Her future husband, Raymond Foat, a Briton who is a naturalized U.S. citizen, was the restaurant's manager. She wanted to leave the city, according to friends, and he invited her to Vancouver, Canada, where he was setting up another restaurant.

Raymond Foat now works as food and beverage director at Waimea Falls Park on the north shore of Oahu in Hawaii. He recalled that his ex-wife was an extremely competent employe in San Pedro who assumed even more responsibility working with him in Canada. They were married May 17, 1971, he said, and in 1972 moved to Anaheim, Calif., where they continued in hotel and catering work.

Her difficulty as a woman in obtaining credit and loans for businesses she wanted to start helped push her toward her future life as an active feminist, he said.

She worked in a San Clemente hotel in 1973, meeting many important figures in the Nixon administration, and in 1974 attended her first NOW meeting. The couple moved to Canoga Park, in the San Fernando Valley, where she ran a catering business, a racketball club snack bar and became active in the local NOW chapter.

"I became accustomed to coming home from work and finding a houseful of ladies" holding a NOW meeting, Raymond Foat said.

In the end, it became too much. "I realize it was selfish of me," he said, "but I felt she was devoting all her time to these activities and did not have enough time for us."

He is convinced that she is innocent of the murder charges--he helped support her 1977 fight to be cleared on charges relating to the Fitting death in Nevada--and rejects suggestions that his ex-wife hates and fears men.

"That's ridiculous," he said. "We had a great relationship as a married team. We had a great marriage as far as sexuality goes."

As her marriage to Foat broke up, Sidote re-entered her life. He had been arrested in upstate New York for beating up the wife of a bar owner with whom he had quarreled.

According to New York state police Sgt. John Salters, Sidote appeared to be a hopeless alcoholic and was suffering severe withdrawal pains when jailed in Kingston. "He started to fall apart on me. I had never seen a guy like that before," Salters said.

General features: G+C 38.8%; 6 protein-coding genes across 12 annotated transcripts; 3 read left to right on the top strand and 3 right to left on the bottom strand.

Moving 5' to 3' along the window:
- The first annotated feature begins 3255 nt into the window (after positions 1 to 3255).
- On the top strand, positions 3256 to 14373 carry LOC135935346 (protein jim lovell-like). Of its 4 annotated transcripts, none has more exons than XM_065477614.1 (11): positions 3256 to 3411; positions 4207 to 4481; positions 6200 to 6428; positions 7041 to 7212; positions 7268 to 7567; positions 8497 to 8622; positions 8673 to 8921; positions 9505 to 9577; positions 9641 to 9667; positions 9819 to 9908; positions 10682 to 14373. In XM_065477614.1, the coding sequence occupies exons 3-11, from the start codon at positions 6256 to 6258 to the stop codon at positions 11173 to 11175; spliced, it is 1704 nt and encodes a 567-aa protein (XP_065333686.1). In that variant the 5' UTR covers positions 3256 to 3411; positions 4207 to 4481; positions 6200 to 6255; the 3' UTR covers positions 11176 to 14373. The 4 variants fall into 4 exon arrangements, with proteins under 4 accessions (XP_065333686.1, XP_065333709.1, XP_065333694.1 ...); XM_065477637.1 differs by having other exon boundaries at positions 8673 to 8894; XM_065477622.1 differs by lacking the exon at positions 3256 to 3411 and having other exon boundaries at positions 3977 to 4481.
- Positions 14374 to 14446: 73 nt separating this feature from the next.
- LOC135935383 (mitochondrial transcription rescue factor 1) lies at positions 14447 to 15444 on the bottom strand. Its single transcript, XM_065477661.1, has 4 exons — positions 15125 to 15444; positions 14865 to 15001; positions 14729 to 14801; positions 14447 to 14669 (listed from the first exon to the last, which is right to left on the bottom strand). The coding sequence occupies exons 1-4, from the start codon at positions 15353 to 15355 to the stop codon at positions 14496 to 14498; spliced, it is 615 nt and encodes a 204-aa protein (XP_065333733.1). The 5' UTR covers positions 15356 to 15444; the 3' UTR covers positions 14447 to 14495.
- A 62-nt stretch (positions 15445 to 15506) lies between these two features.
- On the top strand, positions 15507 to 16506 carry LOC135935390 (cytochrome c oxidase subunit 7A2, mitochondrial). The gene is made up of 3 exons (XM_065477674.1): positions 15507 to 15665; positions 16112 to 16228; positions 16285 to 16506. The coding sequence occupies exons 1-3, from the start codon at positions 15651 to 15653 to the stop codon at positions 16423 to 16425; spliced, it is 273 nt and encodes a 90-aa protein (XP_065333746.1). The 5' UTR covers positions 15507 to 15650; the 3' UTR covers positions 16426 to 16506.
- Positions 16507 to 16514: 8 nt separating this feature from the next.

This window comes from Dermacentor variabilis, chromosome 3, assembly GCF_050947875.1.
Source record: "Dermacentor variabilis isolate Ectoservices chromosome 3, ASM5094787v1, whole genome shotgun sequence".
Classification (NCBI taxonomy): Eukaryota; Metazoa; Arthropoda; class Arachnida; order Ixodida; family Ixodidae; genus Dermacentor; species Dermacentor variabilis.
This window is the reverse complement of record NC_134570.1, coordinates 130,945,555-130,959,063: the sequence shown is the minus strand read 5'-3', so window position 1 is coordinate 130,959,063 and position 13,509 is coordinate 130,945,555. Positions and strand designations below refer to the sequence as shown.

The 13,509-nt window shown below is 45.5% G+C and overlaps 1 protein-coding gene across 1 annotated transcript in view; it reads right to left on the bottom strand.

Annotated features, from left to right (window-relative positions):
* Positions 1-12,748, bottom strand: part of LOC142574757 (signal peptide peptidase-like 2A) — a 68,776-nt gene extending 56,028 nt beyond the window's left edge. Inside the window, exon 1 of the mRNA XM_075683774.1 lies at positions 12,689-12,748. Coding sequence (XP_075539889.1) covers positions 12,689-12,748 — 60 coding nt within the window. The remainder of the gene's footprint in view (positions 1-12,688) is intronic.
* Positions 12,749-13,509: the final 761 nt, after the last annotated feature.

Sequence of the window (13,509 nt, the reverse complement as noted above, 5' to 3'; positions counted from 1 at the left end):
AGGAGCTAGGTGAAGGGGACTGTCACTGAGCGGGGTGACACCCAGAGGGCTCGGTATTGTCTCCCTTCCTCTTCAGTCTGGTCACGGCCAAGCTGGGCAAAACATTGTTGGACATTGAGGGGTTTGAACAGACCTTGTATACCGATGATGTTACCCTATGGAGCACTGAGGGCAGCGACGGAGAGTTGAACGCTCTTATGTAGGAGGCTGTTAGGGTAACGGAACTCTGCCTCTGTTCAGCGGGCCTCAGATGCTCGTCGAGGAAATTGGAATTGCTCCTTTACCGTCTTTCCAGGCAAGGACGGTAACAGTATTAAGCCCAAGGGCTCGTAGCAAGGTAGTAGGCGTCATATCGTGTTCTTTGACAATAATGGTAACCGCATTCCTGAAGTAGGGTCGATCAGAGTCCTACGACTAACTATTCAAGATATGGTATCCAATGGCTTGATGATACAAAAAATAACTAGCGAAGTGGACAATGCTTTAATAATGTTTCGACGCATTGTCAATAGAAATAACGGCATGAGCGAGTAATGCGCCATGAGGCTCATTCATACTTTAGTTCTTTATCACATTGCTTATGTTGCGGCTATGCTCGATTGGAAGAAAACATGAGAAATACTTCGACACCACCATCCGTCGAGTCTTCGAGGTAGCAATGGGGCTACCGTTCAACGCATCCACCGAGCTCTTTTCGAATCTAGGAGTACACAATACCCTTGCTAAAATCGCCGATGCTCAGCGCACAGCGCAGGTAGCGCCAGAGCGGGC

He said he provided Sidote with a half-pint of vodka, and that in turn Sidote told his story of the 1965 murders in Louisiana and Nevada. He repeated the stories when he sobered up, according to Salters, and soon found himself back in Douglas County, Nev., pleading guilty to manslaughter and robbery in the killing of Fitting.

Foat was arrested for her alleged part in the slaying and was brought to Nevada. Tahoe Judge McMorris, then the district attorney, said he had thought Sidote might testify against her, "but when he first saw her face to face, I saw some reluctance."

Sidote also was said to be displeased with the 25-year sentence he received for his guilty plea, and refused to cooperate further. McMorris said he might not have been able to get a conviction even with Sidote's help. Under Nevada law, testimony from an accomplice in a crime, without other supporting evidence, is barred.

A judge dismissed charges, freed Foat, and Nevada prosecutors say the law effectively prevents them from ever moving against her.

In Louisiana, however, the same restrictions on Sidote's testimony do not apply. "It makes a big difference," McMorris said.

Meanwhile, Foat's career blossomed. She became a delegate for Sen. Edward M. Kennedy (D-Mass.) and floor whip at the 1980 Democratic National Convention, a paid organizer for the labor boycott of J.P. Stevens textile mills and finally, in 1981, was elected full-time salaried state coordinator--the equivalent of president--of the 44,000-member chapter of California's NOW.

At the 1982 NOW convention in Indianapolis, supporters wearing gold-and-blue "Go Foat" T-shirts just missed electing her national vice president.

It all fell apart with a letter last month to Jefferson Parish, La., police from Shelly Mandell, a feminist, who as an assistant to Los Angeles council member Marvin Braude said she wanted to nominate Foat to the city human rights commission.

Mandell has said she wanted to make a "discreet inquiry" to ensure that Foat's past legal problems (known to many of Foat's acquaintances) would not be a future embarrassment to Braude or Foat.

Mandell used Foat's maiden name, Virginia Galluzzo, "and that hit on our computer," Sheriff Lee said. Without telling him, Lee said, his officers followed routine procedures and notified Los Angeles police of the outstanding warrant.

Two detectives arrested Foat Jan. 11 while she was driving a friend to Burbank Airport.

Sidote, in jail in Carson City, Nev., on a drunk-driving charge, was located and taken to Louisiana, where he testified before a grand jury in exchange for immunity in the murder case.

Foat issued a statement saying she was innocent. "The only killing in my life was the death of a passive woman named Ginny Foat before the birth of a strong feminist."